Of course, apps can also be a place filled with people you’d never want to encounter, but for LGBTQ+ folk, they can be, and are, a great place to meet someone you might not have the chance to click with otherwise. 

Here are some of the best for lesbians, queer woman and non-binary people looking for love, sex, friendship, or all of the above.

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Taimi

Taimi is considered a “truly LGBTQ+-centred” app that boasts a community of more than 18 million people.

According to the app, it “was recently recognised as one of the best products for non-binary, gender-fluid, and transgender people” and is known for its inclusivity. It offers options for pronouns, sexuality and gender when creating a profile, in addition to basic information such name, age, current location and what kind of relationship you’re looking for. 

It also has “cards” that allow users to let others know more about you, hopefully creating a more-genuine interaction and matching those who have similar interests. In addition, it allows you to connect the app to your Instagram and Spotify profiles. 

The app is also a social networking platform so if you find that there are no romantic connections right away, it can still be a good way to make new friends.

Features are free but there are premium options, starting at £12.

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Her

Her is one of the most-popular dating apps for queer people. It was created by, and for, queer women and is, by its very name, known to be quite gendered.

It claims to be the “world’s most-loved sapphic dating app”, heavily implying that it is designed solely for women, but there are also a number of trans and non-binary people on its books. 

Users create a profile including pronouns, sexual identity, gender identity, relationship status and what they are looking for. Then, it will present you with potential matches and you can start messaging with a person you like if they have swiped right too.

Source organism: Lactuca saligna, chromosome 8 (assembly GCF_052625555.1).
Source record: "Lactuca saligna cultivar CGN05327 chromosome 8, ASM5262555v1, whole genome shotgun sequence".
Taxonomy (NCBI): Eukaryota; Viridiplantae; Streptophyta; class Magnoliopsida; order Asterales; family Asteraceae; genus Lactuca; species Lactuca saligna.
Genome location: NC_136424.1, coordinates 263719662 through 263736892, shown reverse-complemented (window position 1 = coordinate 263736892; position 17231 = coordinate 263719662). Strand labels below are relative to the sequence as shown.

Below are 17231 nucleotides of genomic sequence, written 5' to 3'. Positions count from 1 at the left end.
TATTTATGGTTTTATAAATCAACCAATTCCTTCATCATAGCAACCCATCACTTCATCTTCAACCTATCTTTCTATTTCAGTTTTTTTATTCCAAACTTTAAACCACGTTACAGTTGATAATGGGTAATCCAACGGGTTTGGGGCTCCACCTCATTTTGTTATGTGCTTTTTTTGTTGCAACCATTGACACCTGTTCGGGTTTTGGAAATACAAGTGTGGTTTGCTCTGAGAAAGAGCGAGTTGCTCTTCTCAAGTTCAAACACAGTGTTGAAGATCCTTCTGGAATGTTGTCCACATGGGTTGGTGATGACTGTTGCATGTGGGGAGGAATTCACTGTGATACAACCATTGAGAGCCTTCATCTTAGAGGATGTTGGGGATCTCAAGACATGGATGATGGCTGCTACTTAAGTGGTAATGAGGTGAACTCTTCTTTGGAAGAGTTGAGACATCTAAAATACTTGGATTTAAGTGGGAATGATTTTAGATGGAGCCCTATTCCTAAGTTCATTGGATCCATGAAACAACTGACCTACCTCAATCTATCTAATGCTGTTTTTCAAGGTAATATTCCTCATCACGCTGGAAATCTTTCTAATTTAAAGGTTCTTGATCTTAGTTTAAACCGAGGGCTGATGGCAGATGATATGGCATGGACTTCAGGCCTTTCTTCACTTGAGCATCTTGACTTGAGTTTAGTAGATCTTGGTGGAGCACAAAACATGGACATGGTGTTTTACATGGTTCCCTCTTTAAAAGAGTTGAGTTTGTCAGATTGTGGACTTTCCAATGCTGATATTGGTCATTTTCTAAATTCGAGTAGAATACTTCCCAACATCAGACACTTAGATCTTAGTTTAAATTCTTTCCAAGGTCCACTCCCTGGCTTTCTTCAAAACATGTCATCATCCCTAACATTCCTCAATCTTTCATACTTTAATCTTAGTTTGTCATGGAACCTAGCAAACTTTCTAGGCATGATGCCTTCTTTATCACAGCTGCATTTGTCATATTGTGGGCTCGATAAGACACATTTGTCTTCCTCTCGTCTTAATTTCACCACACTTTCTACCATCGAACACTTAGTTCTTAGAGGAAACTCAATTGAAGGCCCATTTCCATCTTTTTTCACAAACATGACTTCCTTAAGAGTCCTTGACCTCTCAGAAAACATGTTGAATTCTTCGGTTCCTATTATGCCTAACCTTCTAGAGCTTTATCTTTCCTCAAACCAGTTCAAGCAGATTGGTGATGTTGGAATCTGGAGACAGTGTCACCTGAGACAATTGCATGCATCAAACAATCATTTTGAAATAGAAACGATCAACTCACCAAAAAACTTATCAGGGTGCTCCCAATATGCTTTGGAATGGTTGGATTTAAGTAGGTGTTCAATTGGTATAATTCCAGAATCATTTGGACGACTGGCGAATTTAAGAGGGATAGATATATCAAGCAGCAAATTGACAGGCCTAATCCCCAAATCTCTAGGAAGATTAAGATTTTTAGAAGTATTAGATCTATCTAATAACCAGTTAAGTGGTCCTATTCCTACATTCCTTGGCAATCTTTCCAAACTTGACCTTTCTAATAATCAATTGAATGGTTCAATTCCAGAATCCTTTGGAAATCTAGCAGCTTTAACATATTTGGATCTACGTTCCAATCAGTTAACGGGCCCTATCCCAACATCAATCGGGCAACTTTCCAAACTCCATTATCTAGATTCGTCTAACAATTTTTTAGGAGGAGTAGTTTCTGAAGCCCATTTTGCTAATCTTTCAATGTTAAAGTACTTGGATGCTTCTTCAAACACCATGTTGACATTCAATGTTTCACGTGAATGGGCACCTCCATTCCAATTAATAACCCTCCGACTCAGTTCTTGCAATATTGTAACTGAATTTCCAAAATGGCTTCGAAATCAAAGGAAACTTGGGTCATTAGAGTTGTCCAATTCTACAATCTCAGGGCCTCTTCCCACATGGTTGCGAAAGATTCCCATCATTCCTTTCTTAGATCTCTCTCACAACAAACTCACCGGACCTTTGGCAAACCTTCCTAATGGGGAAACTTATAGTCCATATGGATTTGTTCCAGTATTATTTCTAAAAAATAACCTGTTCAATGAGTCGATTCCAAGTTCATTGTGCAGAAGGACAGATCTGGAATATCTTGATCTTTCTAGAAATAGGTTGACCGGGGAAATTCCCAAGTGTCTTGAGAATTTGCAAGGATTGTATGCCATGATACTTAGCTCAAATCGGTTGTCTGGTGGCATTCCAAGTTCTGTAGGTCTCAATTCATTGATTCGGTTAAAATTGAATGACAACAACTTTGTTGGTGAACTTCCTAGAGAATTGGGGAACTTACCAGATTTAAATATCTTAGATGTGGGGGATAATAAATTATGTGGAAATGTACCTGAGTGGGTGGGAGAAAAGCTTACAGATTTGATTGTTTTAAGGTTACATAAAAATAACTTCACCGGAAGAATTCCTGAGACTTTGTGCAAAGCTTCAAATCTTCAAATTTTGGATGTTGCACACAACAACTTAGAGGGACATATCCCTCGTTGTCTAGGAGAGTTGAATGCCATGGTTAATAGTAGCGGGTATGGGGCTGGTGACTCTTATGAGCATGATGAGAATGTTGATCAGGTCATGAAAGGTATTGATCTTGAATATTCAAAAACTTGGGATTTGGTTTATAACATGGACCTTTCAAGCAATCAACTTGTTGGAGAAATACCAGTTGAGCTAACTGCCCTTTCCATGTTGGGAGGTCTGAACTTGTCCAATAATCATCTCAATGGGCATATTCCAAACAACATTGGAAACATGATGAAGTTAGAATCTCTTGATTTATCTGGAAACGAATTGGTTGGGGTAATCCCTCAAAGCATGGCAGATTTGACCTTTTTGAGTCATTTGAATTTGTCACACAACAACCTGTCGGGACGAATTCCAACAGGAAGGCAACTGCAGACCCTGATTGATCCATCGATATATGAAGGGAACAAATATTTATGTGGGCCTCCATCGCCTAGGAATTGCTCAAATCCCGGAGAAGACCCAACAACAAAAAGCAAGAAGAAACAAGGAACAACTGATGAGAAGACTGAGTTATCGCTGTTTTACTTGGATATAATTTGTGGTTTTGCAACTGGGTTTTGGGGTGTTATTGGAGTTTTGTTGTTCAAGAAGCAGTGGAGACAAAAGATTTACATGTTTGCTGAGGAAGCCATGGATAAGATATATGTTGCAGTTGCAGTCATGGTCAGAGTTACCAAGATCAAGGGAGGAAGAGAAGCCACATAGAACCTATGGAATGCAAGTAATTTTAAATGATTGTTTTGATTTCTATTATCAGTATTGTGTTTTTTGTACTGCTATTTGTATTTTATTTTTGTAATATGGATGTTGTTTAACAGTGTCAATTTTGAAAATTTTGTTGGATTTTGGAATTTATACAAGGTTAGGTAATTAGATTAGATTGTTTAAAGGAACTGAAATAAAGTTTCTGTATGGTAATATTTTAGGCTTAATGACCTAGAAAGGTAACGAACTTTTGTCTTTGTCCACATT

There is also a section that allows users to explore communities and events so that you can connect with like-minded people online and in real life.

The majority of features are free, but there is a premium subscription, which starts at £13.99 per month.

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Feeld

Feeld is an app designed for those interested in alternative relationship models and sexual preferences, such as ethical non-monogamy, polyamory, casual sex, kink and swinging.

Given that some members of the LGBTQ+ community do engage with, and prefer, alternative relationship models, Feeld might be the place to find like-minded people.

There is also the option for paired couple accounts, kink-positive profiles and a range of gender and sexuality choices.

It’s likely that Feeld had a smaller user base than other apps but it still reports more than two million connections per month and half of its users identify as other than heterosexual.

Feeld costs £19.99 per month for a premium subscription, which allows you to see everyone who liked your profile, but its free service is adequate.

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Lex

Queer-owned and operated, Lex is an app for meeting “lesbian, bisexual, asexual and queer people for womxn and trans, gender-queer, intersex, two spirit and non-binary people”.